Road Ecology Center
Modeling highway impacts related to grizzly bear core, living, and connectivity habitat in Idaho, Montana, and Wyoming using a two-scale approach
- Author(s): Craighead, Lance
- Olenicki, Tom
- et al.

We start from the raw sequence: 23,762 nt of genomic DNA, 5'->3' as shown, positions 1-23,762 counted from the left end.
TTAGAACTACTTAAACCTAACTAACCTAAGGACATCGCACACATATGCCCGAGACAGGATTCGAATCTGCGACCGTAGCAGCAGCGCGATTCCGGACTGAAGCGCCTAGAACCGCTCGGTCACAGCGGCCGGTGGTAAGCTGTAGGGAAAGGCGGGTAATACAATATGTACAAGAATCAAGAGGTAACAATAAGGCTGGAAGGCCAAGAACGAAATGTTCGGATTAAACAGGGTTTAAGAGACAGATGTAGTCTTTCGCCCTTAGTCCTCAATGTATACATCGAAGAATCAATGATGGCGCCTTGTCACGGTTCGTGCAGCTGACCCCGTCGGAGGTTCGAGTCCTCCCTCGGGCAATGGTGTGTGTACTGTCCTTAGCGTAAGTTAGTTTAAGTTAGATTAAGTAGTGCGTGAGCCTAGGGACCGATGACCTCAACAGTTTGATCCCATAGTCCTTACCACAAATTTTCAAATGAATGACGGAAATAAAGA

To address highway impacts on grizzly bear movements and population persistence (and by inference other wildlife species) a two-tiered modeling approach was used. At a coarse scale, highway segments were ranked in importance based upon their relative effects on grizzly bear core and connectivity habitat. At a fine scale, influences were examined by including highway features such as jersey barriers and bridges in the modeling process. Grizzly bears are widely considered an “umbrella” or “focal” species whose protection and persistence will benefit a broad assemblage of plant and animal species; in general, maintaining grizzly bears will maintain biodiversity and the health and function of natural ecosystems. Highways have negative impacts on grizzly bears, biodiversity, and natural ecosystems that can be mitigated to some degree by reducing the fragmentation effects of the highway. To address fragmentation effectively, highway segments need to be prioritized based upon their relative impact on grizzly bear habitat and movement. Highway mitigation efforts and habitat conservation efforts can then be guided to address the areas of greatest impact. Factors found to affect grizzly bear movement and habitat quality are road density, building density, land cover type, habitat heterogeneity, and amount of forest-grassland edge habitat. Within a geographic information system (GIS), habitat quality was modeled and used to define core areas (large enough area for a small population to survive), living habitat (large enough for an individual to survive), and connectivity habitat (connections between core habitat). Highway impacts on grizzly bear habitat and movement were estimated at the coarse scale by estimating the total length of highway intersecting: (1) suitable grizzly living habitat, (2) core grizzly habitat, and (3) connectivity habitat. Highways were weighted to reflect their overall impact, and lengths of highway segments were estimated to reflect the relative impact of each highway on grizzly bear habitat. Highway impacts on grizzly bear habitat and movement at the fine scale incorporated data on building locations, road sinuosity, slope, and global positioning system (GPS) locations of highway features such as jersey and/or texas barriers, and presence of guardrails. These features tend to affect animal and/or motorist behavior during attempts at highway crossings. At the fine scale, areas of secure habitat were delineated based upon contiguous areas of high quality habitat encompassing 10 km2 or larger. A pilot modeling project was completed for the Bozeman Pass, Montana, area that should be applicable to other highway segments within potential grizzly bear habitat of Montana, Idaho, and Wyoming. Our approach offers the ability to identify important areas at a coarse scale and then use fine-scale efforts to identify specific road segments of concern. Fine scale modeling should be done at all high-impact sites to help determine optimal locations where animals may attempt to cross highways. Additionally, other species may be modeled to examine locally important wildlife.